60 years ago today: The end of the Führer
In the bunker below the Reichstag, it was becoming increasingly obvious that it would not be very long at all before the Russians would reach the grounds of the Reichstag itself; within days, if not hours. In the days and weeks leading up to April 30, the mood in the bunker had become increasingly surreal. Hitler issued orders for counterattacks and attempts at breaking the stranglehold the Soviets were developing on Berlin to armies that no longer existed. He pondered models of the intended postwar rebuilding of his hometown of Linz, to which he said that he wished to retire after the war. When news of Frankin D. Roosevelt's death reached the bunker on April 12, Hitler had become jubilant, seeing the death of his enemy as a sign that the Reich's deliverance was at hand, that his enemies would collapse. It wasn't.
On April 20, Hitler's 56th birthday was celebrated, but the atmosphere was more funereal than celebratory. Hitler clearly saw the celebration of his birthday with his enemy well into the maneuver of completing its encirclement of Berlin as profoundly embarrassing, as did the few remaining loyalists in the bunker. Hitler did emerge from the bunker, climbing the stairs to the Reich Chancellery park. Greeting him with the raised arm "Heil Hitler" salute were soldiers from the SS-Division "Berlin" and twenty boys from the Hitler Youth who had distinguished themselves in combat. The whole scene reinforced the hopelessness of the situation. The defense of the Reich capital, relying on boys? However, it was a natural consequence of Hitler's all-or-nothing thinking. To him, it would be either victory or utter destruction, and if that meant throwing boys into combat against battle-hardened Soviet troops with vastly superior firepower, so be it. As he had raged before, if Germany failed then to him it deserved utter destruction. Two days later, at a briefing, Hitler learned that Soviet troops had broken through the inner defenses and were now moving through Berlin's northern suburbs. Hitler was told that an ordered counterattack had never taken place at all. At this news, the reality of the situation finally seemed to sink in, and Hitler snapped. Hitler screamed that he had been betrayed by all whom he had trusted, railing against the treachery of the army and claiming that the SS was lying to him. The troops refused to fight, and all defenses were down.
And then he stopped. He slumped in a chair and cried. The great dictator, the man responsible for starting a world war and who had callously ordered the murder of millions of innocents, sobbed. The man who had expressed no concern over the suffering of his people, and whose "scorched earth" war orders designed to resist at all costs and destroy infrastructure rather than let it be used by the Soviets (some of which had been secretly undermined by Albert Speer and various industrialists, who did not want to increase the suffering of the German people more) cried. He sobbed that the war was over. He vowed that he would stay in Berlin and lead the defense of the city. Then, rather than allow himself to be captured he would at the end kill himself. All urged himself to change his mind, to make an attempt to break out and retreat to his mountain redoubt of Berchtesgaden, there to continue to lead the resistance. His apocalyptic Wagnerian vision of Gotterdamerung would be fulfilled.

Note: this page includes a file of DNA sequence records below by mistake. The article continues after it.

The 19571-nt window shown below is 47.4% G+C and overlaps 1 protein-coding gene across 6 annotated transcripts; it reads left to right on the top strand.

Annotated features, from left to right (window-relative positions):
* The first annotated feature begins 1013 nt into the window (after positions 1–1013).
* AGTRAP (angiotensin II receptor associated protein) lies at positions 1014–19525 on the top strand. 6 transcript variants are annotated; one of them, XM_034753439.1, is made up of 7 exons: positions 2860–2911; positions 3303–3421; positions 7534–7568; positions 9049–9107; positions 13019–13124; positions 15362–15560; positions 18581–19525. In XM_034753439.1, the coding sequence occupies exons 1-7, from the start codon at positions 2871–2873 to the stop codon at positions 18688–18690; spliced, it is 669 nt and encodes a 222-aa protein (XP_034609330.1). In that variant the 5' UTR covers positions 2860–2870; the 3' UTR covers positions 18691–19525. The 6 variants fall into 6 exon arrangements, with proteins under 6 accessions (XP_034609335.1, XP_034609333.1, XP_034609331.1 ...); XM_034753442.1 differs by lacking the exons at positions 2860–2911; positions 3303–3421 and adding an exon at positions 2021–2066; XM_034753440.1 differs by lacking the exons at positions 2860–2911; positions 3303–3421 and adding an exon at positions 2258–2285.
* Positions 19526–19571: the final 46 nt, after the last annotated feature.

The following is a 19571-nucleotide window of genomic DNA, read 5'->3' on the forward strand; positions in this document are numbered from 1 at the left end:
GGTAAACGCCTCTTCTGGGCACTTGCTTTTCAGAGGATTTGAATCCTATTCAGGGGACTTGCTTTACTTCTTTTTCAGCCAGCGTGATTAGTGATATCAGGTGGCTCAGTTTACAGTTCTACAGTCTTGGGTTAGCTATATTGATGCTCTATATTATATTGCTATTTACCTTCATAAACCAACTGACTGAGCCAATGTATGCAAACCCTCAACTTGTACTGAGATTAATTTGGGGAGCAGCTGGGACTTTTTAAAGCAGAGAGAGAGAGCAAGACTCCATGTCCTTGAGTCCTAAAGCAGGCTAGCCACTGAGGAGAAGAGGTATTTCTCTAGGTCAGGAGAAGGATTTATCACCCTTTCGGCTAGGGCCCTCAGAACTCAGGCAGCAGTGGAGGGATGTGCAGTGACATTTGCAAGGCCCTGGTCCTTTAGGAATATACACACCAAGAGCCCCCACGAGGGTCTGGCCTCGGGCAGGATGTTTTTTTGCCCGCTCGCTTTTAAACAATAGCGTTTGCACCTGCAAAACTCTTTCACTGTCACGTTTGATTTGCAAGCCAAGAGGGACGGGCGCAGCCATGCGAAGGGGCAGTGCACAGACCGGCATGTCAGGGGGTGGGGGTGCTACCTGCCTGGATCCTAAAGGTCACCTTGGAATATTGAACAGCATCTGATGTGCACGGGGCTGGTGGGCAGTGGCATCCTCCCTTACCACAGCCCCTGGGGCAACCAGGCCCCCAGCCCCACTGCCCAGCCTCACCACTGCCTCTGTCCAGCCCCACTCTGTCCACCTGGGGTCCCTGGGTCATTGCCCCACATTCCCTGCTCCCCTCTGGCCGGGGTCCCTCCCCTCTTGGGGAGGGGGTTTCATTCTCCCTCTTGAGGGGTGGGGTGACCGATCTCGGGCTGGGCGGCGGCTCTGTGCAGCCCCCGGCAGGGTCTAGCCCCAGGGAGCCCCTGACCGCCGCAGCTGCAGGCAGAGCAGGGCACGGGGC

The situation continued to deteriorate, and several in the bunker left, preferring to take their chances trying to escape capture or to die in the open, rather than being trapped in the bunker. When Hitler learned on April 28 that one of his most trusted deputees, SS Chief Heinrich Himmler, had made peace overtures, it was the final straw, and Hitler went into one more monumental rage. On April 29, Adolf Hitler had married Eva Braun, exchanging vows in a simple ceremony. She had vowed to stay in the bunker with him, and would soon die with him. His last will read:
As I did not consider that I could take responsibility, during the years of struggle, of contracting a marriage, I have now decided, before the closing of my earthly career, to take as my wife that girl who, after many years of faithful friendship, entered, of her own free will, the practically besieged town in order to share her destiny with me. At her own desire she goes as my wife with me into death. It will compensate us for what we both lost through my work in the service of my people.In another document, his last political testament, he dictated to his young secretary, Traudl Jung:
What I possess belongs - in so far as it has any value - to the Party. Should this no longer exist, to the State; should the State also be destroyed, no further decision of mine is necessary.
My pictures, in the collections which I have bought in the course of years, have never been collected for private purposes, but only for the extension of a gallery in my home town of Linz on Donau.
It is my most sincere wish that this bequest may be duly executed.
I nominate as my Executor my most faithful Party comrade,
He is given full legal authority to make all decisions. He is permitted to take out everything that has a sentimental value or is necessary for the maintenance of a modest simple life, for my brothers and sisters, also above all for the mother of my wife and my faithful co-workers who are well known to him, principally my old Secretaries Frau Winter etc. who have for many years aided me by their work.
I myself and my wife - in order to escape the disgrace of deposition or capitulation - choose death. It is our wish to be burnt immediately on the spot where I have carried out the greatest part of my daily work in the course of a twelve years' service to my people.
Given in Berlin, 29th April 1945, 4:00 a.m.
[Signed] A. Hitler